One evening I sat at my kitchen table while my wife was on the phone. It was a call to our folks who live out-of-town and was becoming rather lengthy. As usual my listening skills began to wane and I began to entertain myself with the silverware that was left on the table after dinner. I began interlocking them and the thought occurred to me that I might be able to create a figure-4 type trigger for a deadfall trap. After several trys, I came up with a workable configuration.
It begins with a spoon placed on the table face-up. Then the tip of a fork handle is placed in the bowl of the spoon and is held upright. As you slide the fork handle toward the tip of the spoon, the spoon handle will rise up. Continue to hold the downward pressure of the fork on the spoon to keep the handle floating up, then place a butter knife with the spline between the fork tines and the heavier handle resting on the floating spoon handle. When the weight of the deadfall is placed on the fork’s tip, the pressure will keep the assembly in balance. Because of the spoon’s slippery nature and the delicate counter weight of the knife, it’s quite easy to trigger. Of course, don’t forget to put bait on the handle of the spoon, which should be facing inside and under the leaning deadfall. The bait can be peanut butter, butter or grease . . . something that will stay adhered to the handle.
This is a modern adaptation of a primitive technology . . . using the most basic tools for living and staying alive. Over the years, the principle tools remain, but the materials change, and so man adapts and improves as he goes through history. It's my contention that we should learn the basics and apply materials that are available to us, and in an emergency situation this can be life saving. To share this perspective, I developed a website called Survivaltek, found at survivaltek.com, where I try to help readers learn survival techniques using resources that surround them.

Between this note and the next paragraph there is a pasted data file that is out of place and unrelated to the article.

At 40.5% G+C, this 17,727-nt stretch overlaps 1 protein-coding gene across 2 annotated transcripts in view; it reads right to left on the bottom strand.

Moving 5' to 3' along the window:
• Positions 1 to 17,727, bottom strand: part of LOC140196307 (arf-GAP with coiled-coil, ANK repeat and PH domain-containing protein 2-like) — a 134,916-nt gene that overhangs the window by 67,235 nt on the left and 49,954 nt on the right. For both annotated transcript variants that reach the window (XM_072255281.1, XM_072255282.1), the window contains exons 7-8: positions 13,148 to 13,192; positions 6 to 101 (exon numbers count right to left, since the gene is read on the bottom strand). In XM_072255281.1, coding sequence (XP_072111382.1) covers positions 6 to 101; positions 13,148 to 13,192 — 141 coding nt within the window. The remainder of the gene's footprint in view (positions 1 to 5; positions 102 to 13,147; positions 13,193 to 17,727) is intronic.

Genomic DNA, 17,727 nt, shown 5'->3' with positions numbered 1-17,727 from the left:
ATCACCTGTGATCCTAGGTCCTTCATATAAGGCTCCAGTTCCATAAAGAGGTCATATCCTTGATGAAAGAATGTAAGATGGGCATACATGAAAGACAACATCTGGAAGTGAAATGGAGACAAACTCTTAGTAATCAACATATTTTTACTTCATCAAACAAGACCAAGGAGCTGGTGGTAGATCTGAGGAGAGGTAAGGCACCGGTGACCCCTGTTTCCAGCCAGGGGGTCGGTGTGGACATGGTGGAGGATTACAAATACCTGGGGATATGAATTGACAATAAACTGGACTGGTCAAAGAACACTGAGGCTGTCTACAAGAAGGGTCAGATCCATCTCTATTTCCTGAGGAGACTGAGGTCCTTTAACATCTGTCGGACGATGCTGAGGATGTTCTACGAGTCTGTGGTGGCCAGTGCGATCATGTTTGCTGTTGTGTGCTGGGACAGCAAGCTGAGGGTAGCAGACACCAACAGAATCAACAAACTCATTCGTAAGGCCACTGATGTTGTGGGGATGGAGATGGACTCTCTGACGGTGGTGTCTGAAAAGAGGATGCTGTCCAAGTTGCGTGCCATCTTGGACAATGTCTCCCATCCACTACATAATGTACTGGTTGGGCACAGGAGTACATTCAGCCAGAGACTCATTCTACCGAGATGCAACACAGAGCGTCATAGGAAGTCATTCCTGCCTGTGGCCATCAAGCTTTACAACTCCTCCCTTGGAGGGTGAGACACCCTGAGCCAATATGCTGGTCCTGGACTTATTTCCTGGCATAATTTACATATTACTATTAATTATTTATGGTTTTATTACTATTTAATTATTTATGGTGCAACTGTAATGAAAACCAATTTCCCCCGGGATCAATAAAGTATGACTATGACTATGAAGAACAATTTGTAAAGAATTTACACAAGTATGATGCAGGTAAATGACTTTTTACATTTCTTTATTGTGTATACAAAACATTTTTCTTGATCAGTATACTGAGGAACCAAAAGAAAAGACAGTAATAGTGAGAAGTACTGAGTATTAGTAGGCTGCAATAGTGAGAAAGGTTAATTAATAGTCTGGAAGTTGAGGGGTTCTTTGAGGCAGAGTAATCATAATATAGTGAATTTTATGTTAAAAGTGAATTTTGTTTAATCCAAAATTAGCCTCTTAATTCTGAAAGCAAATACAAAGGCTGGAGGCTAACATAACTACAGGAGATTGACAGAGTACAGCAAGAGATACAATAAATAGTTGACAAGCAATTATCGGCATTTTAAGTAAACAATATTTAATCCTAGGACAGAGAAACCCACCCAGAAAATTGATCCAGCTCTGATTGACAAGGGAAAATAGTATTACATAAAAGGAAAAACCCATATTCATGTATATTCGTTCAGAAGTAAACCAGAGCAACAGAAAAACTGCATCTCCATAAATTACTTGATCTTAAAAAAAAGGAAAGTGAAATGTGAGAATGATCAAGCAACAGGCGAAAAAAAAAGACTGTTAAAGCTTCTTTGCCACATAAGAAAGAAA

E-mail your comments to "Ken Youngquist" at firstname.lastname@example.org
For more information about survival skills and being prepared for emergency situations, visit Ken's website at http://survivaltek.com.
PrimitiveWays Home Page
We hope the information on the PrimitiveWays website is both instructional and enjoyable. Understand that no warranty or guarantee is included. We expect adults to act responsibly and children to be supervised by a responsible adult. If you use the information on this site to create your own projects or if you try techniques described on PrimitiveWays, behave in accordance with applicable laws, and think about the sustainability of natural resources. Using tools or techniques described on PrimitiveWays can be dangerous with exposure to heavy, sharp or pointed objects, fire, stone tools and hazards present in outdoor settings. Without proper care and caution, or if done incorrectly, there is a risk of property damage, personal injury or even death. So, be advised: Anyone using any information provided on the PrimitiveWays website assumes responsibility for using proper care and caution to protect property, the life, health and safety of himself or herself and all others. He or she expressly assumes all risk of harm or damage to all persons or property proximately caused by the use of this information.
© PrimitiveWays 2013